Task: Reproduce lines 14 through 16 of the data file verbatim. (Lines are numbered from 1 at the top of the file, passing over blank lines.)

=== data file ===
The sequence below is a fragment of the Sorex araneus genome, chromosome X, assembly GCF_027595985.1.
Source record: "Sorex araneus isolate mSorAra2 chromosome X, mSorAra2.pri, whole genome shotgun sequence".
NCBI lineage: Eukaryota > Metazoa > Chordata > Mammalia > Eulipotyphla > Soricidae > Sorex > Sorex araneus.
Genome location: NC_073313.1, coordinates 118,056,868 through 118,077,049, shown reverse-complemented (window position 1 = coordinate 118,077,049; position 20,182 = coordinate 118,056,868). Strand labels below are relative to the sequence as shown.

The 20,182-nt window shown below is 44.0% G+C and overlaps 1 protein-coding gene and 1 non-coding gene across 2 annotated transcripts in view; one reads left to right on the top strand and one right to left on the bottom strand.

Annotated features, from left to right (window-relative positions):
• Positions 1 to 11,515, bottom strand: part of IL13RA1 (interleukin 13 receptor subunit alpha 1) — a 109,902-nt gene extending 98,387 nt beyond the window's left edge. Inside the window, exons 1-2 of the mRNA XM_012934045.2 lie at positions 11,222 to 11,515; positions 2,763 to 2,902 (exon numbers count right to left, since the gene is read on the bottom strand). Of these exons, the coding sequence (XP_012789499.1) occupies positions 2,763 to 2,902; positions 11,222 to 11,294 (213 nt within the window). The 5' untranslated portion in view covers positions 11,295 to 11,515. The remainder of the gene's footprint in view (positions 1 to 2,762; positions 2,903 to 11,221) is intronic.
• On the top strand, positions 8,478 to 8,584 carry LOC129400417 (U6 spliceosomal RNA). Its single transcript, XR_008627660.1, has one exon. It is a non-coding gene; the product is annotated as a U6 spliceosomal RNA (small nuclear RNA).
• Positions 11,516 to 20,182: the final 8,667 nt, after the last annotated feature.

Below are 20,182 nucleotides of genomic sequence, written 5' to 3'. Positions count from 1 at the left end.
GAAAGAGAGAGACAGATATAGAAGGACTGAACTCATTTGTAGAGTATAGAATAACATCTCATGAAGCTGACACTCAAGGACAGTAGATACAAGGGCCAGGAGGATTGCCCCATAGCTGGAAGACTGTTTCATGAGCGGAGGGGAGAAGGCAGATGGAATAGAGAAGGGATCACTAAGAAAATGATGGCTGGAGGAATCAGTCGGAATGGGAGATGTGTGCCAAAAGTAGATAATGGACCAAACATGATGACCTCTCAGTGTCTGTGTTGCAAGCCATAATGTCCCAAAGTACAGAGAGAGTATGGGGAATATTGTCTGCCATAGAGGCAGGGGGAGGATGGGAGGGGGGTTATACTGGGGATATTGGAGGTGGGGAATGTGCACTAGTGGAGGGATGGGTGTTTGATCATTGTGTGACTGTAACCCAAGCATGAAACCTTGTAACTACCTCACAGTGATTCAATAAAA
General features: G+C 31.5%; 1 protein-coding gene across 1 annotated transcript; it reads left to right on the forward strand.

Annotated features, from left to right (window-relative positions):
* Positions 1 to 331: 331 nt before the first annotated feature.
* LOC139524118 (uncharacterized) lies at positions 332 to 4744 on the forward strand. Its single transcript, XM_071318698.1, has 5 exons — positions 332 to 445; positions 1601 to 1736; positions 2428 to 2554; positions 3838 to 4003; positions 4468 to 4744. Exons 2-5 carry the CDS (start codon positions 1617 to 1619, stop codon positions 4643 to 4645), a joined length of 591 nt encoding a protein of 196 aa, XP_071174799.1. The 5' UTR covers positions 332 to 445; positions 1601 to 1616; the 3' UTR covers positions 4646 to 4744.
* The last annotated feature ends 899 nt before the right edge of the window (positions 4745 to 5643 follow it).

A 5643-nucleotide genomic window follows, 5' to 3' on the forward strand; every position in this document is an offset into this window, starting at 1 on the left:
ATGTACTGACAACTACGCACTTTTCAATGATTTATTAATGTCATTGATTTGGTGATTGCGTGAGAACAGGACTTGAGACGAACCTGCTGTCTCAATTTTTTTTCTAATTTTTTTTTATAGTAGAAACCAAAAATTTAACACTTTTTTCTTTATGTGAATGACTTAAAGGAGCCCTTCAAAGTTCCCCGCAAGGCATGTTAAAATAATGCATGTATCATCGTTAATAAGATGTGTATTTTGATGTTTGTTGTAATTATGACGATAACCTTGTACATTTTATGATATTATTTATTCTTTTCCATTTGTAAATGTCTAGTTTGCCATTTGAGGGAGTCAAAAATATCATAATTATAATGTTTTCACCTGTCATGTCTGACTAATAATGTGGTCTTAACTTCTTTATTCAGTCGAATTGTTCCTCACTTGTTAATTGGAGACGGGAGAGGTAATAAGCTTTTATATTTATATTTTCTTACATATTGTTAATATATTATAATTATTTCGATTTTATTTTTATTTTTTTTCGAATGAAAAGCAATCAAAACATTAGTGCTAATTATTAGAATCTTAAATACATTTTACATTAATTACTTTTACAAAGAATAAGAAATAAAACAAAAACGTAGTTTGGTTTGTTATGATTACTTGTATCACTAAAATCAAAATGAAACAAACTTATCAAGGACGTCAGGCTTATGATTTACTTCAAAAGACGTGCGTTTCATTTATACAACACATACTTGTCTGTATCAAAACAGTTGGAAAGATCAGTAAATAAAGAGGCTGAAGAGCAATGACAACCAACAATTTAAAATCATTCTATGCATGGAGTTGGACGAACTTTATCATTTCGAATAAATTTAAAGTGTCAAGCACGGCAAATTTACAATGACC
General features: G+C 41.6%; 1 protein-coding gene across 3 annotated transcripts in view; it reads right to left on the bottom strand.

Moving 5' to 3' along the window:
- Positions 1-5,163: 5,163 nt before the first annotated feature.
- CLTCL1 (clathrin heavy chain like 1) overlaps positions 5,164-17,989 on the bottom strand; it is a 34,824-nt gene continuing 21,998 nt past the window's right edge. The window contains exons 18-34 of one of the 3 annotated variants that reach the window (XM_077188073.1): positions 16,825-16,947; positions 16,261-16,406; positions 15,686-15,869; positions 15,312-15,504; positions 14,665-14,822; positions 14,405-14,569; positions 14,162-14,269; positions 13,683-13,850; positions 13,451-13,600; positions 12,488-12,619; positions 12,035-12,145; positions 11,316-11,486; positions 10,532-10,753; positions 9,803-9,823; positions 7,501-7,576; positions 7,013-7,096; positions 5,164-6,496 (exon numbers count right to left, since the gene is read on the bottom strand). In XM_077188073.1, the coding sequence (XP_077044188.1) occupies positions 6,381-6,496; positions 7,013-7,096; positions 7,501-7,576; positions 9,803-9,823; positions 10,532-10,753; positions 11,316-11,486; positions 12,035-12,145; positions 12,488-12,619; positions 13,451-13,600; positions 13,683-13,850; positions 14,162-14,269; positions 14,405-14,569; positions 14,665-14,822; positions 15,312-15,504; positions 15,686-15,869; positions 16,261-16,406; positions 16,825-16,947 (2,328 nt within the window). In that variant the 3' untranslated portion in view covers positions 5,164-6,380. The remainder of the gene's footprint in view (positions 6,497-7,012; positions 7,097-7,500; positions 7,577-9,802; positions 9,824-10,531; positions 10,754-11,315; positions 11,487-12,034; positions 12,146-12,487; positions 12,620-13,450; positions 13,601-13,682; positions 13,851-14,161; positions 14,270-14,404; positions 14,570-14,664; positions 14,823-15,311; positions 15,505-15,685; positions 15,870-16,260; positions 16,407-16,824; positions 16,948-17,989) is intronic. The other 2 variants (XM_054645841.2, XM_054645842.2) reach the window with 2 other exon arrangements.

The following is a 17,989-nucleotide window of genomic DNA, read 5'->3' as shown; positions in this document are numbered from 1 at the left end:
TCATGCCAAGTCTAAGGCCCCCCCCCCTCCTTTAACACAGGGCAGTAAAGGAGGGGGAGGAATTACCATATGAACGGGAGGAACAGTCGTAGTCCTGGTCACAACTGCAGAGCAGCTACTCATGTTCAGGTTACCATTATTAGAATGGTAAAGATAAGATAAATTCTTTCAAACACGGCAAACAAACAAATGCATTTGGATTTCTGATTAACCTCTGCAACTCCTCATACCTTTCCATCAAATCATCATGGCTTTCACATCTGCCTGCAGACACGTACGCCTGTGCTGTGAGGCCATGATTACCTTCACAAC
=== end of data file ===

* Positions 1 to 331: 331 nt before the first annotated feature.
* LOC139524118 (uncharacterized) lies at positions 332 to 4744 on the forward strand. Its single transcript, XM_071318698.1, has 5 exons — positions 332 to 445; positions 1601 to 1736; positions 2428 to 2554; positions 3838 to 4003; positions 4468 to 4744. Exons 2-5 carry the CDS (start codon positions 1617 to 1619, stop codon positions 4643 to 4645), a joined length of 591 nt encoding a protein of 196 aa, XP_071174799.1. The 5' UTR covers positions 332 to 445; positions 1601 to 1616; the 3' UTR covers positions 4646 to 4744.
* The last annotated feature ends 899 nt before the right edge of the window (positions 4745 to 5643 follow it).